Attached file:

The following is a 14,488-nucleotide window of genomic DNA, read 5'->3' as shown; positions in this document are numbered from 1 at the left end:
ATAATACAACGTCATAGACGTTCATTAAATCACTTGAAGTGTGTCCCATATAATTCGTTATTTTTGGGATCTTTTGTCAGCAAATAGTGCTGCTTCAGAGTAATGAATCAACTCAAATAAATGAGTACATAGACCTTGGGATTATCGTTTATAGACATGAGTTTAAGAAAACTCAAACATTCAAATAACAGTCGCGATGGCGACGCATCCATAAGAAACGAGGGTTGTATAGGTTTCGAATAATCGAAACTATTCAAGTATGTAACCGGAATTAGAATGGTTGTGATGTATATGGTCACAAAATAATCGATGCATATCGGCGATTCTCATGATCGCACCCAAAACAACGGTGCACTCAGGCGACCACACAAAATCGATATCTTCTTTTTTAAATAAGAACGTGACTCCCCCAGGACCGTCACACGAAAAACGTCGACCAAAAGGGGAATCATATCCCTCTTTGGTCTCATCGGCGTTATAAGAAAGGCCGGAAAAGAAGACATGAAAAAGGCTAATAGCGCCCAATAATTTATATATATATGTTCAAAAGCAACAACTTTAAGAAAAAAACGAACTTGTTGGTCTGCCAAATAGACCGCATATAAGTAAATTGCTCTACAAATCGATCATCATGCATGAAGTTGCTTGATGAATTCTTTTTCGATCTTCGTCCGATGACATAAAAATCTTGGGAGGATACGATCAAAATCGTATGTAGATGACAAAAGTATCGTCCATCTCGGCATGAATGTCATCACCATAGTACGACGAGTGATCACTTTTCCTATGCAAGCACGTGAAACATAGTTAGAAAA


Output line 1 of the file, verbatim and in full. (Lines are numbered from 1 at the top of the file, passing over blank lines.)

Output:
The following is a 14,488-nucleotide window of genomic DNA, read 5'->3' as shown; positions in this document are numbered from 1 at the left end: